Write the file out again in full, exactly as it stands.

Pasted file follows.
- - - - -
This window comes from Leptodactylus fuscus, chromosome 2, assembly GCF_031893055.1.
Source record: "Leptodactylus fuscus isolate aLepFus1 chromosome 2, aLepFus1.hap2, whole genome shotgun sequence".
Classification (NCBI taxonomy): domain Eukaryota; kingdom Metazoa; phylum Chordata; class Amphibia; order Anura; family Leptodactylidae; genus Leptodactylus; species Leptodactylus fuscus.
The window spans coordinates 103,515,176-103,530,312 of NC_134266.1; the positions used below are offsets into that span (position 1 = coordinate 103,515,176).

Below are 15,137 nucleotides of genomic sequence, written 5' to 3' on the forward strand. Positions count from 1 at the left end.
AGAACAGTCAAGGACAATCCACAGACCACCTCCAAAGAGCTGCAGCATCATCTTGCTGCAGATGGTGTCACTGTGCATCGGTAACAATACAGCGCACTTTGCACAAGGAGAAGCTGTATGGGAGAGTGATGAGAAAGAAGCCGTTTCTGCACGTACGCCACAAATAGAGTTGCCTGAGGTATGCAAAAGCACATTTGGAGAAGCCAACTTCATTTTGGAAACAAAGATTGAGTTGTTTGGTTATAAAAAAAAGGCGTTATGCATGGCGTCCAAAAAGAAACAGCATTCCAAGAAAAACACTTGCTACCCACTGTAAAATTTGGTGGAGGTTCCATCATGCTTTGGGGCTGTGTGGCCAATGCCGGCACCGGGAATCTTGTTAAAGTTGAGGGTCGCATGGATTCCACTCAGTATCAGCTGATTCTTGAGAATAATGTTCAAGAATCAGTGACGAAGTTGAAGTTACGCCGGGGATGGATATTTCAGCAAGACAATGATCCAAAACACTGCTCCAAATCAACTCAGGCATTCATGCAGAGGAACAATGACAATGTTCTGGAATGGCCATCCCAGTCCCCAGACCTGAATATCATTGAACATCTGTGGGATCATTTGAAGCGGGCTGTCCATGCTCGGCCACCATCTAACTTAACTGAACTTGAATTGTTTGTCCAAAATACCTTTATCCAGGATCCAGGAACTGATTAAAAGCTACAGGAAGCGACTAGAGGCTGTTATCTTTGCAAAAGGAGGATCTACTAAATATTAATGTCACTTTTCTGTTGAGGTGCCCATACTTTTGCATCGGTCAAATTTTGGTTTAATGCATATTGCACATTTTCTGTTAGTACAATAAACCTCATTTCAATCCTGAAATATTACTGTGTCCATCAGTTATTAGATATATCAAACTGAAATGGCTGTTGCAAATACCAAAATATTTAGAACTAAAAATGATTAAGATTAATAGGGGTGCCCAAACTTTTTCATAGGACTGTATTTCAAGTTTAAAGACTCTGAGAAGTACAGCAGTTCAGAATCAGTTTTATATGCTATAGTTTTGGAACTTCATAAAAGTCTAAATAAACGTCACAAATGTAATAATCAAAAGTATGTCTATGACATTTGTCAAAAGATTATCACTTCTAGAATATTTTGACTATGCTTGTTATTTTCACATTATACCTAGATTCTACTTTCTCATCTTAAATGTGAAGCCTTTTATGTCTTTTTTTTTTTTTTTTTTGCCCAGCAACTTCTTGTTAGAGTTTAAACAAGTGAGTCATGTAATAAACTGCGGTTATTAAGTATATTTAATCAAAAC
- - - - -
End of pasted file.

This window comes from Leptodactylus fuscus, chromosome 2, assembly GCF_031893055.1.
Source record: "Leptodactylus fuscus isolate aLepFus1 chromosome 2, aLepFus1.hap2, whole genome shotgun sequence".
Classification (NCBI taxonomy): domain Eukaryota; kingdom Metazoa; phylum Chordata; class Amphibia; order Anura; family Leptodactylidae; genus Leptodactylus; species Leptodactylus fuscus.
The window spans coordinates 103,515,176-103,530,312 of NC_134266.1; the positions used below are offsets into that span (position 1 = coordinate 103,515,176).

Below are 15,137 nucleotides of genomic sequence, written 5' to 3' on the forward strand. Positions count from 1 at the left end.
AGAACAGTCAAGGACAATCCACAGACCACCTCCAAAGAGCTGCAGCATCATCTTGCTGCAGATGGTGTCACTGTGCATCGGTAACAATACAGCGCACTTTGCACAAGGAGAAGCTGTATGGGAGAGTGATGAGAAAGAAGCCGTTTCTGCACGTACGCCACAAATAGAGTTGCCTGAGGTATGCAAAAGCACATTTGGAGAAGCCAACTTCATTTTGGAAACAAAGATTGAGTTGTTTGGTTATAAAAAAAAGGCGTTATGCATGGCGTCCAAAAAGAAACAGCATTCCAAGAAAAACACTTGCTACCCACTGTAAAATTTGGTGGAGGTTCCATCATGCTTTGGGGCTGTGTGGCCAATGCCGGCACCGGGAATCTTGTTAAAGTTGAGGGTCGCATGGATTCCACTCAGTATCAGCTGATTCTTGAGAATAATGTTCAAGAATCAGTGACGAAGTTGAAGTTACGCCGGGGATGGATATTTCAGCAAGACAATGATCCAAAACACTGCTCCAAATCAACTCAGGCATTCATGCAGAGGAACAATGACAATGTTCTGGAATGGCCATCCCAGTCCCCAGACCTGAATATCATTGAACATCTGTGGGATCATTTGAAGCGGGCTGTCCATGCTCGGCCACCATCTAACTTAACTGAACTTGAATTGTTTGTCCAAAATACCTTTATCCAGGATCCAGGAACTGATTAAAAGCTACAGGAAGCGACTAGAGGCTGTTATCTTTGCAAAAGGAGGATCTACTAAATATTAATGTCACTTTTCTGTTGAGGTGCCCATACTTTTGCATCGGTCAAATTTTGGTTTAATGCATATTGCACATTTTCTGTTAGTACAATAAACCTCATTTCAATCCTGAAATATTACTGTGTCCATCAGTTATTAGATATATCAAACTGAAATGGCTGTTGCAAATACCAAAATATTTAGAACTAAAAATGATTAAGATTAATAGGGGTGCCCAAACTTTTTCATAGGACTGTATTTCAAGTTTAAAGACTCTGAGAAGTACAGCAGTTCAGAATCAGTTTTATATGCTATAGTTTTGGAACTTCATAAAAGTCTAAATAAACGTCACAAATGTAATAATCAAAAGTATGTCTATGACATTTGTCAAAAGATTATCACTTCTAGAATATTTTGACTATGCTTGTTATTTTCACATTATACCTAGATTCTACTTTCTCATCTTAAATGTGAAGCCTTTTATGTCTTTTTTTTTTTTTTTTTTGCCCAGCAACTTCTTGTTAGAGTTTAAACAAGTGAGTCATGTAATAAACTGCGGTTATTAAGTATATTTAATCAAAAC